Sample Coursework Paper on the Splendid Little War

The American-Spanish war, also known as the “little splendid war” was a short-lived conflict between the US and Spain.  The war grew out of the Cuban struggle for independence and whose other causes included the sinking of the US marine and American imperialism.

The war has been known as the little splendid war because the war lasted few weeks and throughout the war many soldiers volunteered to battle than could be fed, trained and equipped. The deaths were as a result of the tropical diseases rather than the battle itself, which prompted John Hay, the then to be secretary of state to refer to the conflict as a “splendid little war”.

The war was undeniably little provided that there were negligible destructions, the small duration the war took to end, and the lack of fierce battles. The war was splendid to the Americans because victory was achieved smoothly and quickly than expected. The inhabitants of the regions that Spain was controlling started to become rebellious and the US turned out to be the ally of the defiant territories. “The war was deeply rooted in the rule of Spain in Cuba, which infringed on the interest of the US in the Cuban agriculture and goods” (Holmes, 2009).

The US offered several reasons for its engagement in the little splendid war. The explosion of the US marine where 260 people were killed was main the reason given by the US for its intervention in Cuba. After the tragedy of the marine belonging to the US, which   was bombed killing many people, the US assumed that Spain was responsible. Another reason was that the Americans supported the struggle by the nationals of Cuba against the repressive rule by the Spanish; the brutal Spanish rule in Cuba angered the US and evoked feelings of sympathy among the Americans. In the early 1890s, the US public opinion was influenced by the increasing wave of “jingoism”, which is a form of nationalism that called for a foreign course of action which was more aggressive (Mayo, 2004).

I disagree with the reasons given by the US for the involvement in the war with Spain. There was a sequence of events, which resulted to the war and the bombing of the marine was not the lone reason. The yellow press is the one that argued for military retaliation after it had exaggerated the events that led to the explosion of the US marine (Glazier, 2004). The oppressive regime of the Spanish in Cuba was interfering with the interests of the US. The US was interested in the Cuban agricultural goods and saw Spain as a competitor, which needed to be eliminated. The war was planned and started on the pretext of the bombing of the US marine and the repressive rule of the Spanish in some of its territories but actually the Americans had some other reasons. The US also wanted to establish itself as the world superpower; the Americans believed that it was their sacred obligation to spread their institutions other territories. A good number of Americans assumed that advancing the progress of the world was a God given responsibility. The Americans believed that they had a right to spread their principles, institutions and religion around the world. Instead of promoting friendship with the Cubans and the people of Philippines, the war provoked charges of American imperialism and resulted to an anti-American legacy, which has persisted up to today. The De Lome letter (1898) was another major cause of the war, it was a Spanish diplomat letter that was leaked to the press and printed on the front page of a famous newspaper, the letter criticized the US president and this made Americans to assume that it was an official abuse by Spain to the US national honor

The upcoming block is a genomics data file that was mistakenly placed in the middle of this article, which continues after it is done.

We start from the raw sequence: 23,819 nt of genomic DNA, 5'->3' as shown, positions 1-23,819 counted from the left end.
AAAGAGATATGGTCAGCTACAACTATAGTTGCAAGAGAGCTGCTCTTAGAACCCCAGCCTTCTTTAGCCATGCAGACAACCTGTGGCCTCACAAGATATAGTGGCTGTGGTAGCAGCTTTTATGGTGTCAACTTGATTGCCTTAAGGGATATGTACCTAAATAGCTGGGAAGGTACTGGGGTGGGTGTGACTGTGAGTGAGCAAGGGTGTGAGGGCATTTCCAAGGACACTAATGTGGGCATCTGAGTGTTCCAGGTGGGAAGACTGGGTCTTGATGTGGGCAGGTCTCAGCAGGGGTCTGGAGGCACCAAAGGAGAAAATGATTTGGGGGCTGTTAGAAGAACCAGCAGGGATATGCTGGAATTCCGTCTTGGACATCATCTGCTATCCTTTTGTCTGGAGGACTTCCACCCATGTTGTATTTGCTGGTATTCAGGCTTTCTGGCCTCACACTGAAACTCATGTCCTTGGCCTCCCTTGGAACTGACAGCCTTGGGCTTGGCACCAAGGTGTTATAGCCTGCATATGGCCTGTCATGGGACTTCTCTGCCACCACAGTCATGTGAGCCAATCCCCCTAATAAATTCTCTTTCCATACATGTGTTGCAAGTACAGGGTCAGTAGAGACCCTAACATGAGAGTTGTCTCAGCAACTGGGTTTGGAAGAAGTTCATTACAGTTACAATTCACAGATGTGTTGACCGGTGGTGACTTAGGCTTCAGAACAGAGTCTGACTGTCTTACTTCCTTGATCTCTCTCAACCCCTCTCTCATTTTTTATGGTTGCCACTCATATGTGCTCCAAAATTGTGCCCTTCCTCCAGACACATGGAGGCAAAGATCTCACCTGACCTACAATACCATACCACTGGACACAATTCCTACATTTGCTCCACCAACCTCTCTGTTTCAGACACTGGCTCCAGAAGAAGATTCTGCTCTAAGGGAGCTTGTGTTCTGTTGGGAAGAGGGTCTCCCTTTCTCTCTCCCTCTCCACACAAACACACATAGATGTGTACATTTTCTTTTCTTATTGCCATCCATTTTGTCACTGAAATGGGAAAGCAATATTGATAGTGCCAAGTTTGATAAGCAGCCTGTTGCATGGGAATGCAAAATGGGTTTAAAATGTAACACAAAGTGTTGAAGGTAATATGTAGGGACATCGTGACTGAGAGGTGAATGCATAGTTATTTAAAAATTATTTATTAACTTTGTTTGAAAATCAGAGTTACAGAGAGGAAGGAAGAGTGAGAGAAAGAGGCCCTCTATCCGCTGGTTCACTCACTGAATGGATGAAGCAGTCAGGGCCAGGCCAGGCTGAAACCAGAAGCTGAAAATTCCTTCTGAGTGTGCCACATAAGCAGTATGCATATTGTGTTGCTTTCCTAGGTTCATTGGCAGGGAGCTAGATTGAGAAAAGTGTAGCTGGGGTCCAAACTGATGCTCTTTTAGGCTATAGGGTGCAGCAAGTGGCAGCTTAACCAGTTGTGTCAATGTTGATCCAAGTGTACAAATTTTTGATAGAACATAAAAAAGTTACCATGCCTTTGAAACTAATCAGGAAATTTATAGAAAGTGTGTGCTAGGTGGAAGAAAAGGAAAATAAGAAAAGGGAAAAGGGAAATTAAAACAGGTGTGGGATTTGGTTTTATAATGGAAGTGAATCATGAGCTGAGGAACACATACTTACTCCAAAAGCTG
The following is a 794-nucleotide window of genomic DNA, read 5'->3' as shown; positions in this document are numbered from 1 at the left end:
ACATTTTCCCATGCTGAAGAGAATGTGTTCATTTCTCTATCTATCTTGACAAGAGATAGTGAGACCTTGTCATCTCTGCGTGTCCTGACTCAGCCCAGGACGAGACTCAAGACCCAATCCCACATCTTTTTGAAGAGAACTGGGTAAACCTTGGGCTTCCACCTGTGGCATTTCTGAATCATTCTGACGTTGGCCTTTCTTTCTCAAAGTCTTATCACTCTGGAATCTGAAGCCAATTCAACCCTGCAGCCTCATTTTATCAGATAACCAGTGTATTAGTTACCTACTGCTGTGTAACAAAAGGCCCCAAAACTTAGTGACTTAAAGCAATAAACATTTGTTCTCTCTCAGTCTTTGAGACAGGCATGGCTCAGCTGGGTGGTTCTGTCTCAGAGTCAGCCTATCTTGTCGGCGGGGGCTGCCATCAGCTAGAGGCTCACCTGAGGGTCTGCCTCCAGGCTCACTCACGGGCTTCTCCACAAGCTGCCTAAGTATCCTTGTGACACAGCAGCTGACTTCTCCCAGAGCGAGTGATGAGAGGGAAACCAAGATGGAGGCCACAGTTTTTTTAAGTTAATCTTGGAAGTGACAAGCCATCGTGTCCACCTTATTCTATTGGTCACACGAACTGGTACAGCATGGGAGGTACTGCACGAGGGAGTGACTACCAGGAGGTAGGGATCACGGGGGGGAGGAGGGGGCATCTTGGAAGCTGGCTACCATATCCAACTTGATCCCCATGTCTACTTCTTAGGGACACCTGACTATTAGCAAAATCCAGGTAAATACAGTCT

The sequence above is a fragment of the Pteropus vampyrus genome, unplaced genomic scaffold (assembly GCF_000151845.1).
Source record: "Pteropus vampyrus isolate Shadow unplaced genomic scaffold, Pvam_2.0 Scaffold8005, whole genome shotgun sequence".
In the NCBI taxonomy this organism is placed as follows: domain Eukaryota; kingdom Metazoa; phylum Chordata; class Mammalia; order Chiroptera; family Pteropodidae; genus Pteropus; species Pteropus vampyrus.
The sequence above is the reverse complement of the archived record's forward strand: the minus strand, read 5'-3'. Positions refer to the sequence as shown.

The American-Philippine war is largely ignored for various reasons; first, the Americans looked at the conflict as an “insurrection’ rather than a war. The Americans did not acknowledge the contention of the Philippines, the Philippines wanted self rule and were fighting off a foreign invader. The Americans had a well-trained army, good weapons and control of the archipelago waterways whereas the Philippines were hampered by shortages of weapons, which made them to switch to guerrilla tactics. The war never got much consideration from the historians of America because of the inhuman acts that were committed. The Philippine war was removed from history, but the Vietnam War in 1960s aroused the rediscovery of the Philippine war with America but it faded with time. Americans felt that they did not make an informed decision in getting involved in the Philippine war.

“The splendid little” war reflected glory for the people of America and their country. The super powers of Europe were overwhelmed and took note of the US, recognizing it to the status of a world power. The splendid little war was historically significant but providing an example of a complicated clash between myth and reality in the response of America to issues of foreign policy.


Glazier, P. (2004). Yellow Journalism and the USS Maine Explosion: An Analysis of Yellow Journalism’s Dominant Coverage of the USS Maine Explosion, and How It’s Coverage Affected the Traditional Press.

Holmes, M. (2009). The United States and Cuba 1898-1959. Web. 16 Oct 2015. 

Mayo, L (2004). Historical perspectives: A reader & study guide. Princeton, N.J: Recording for the Blind & Dyslexic.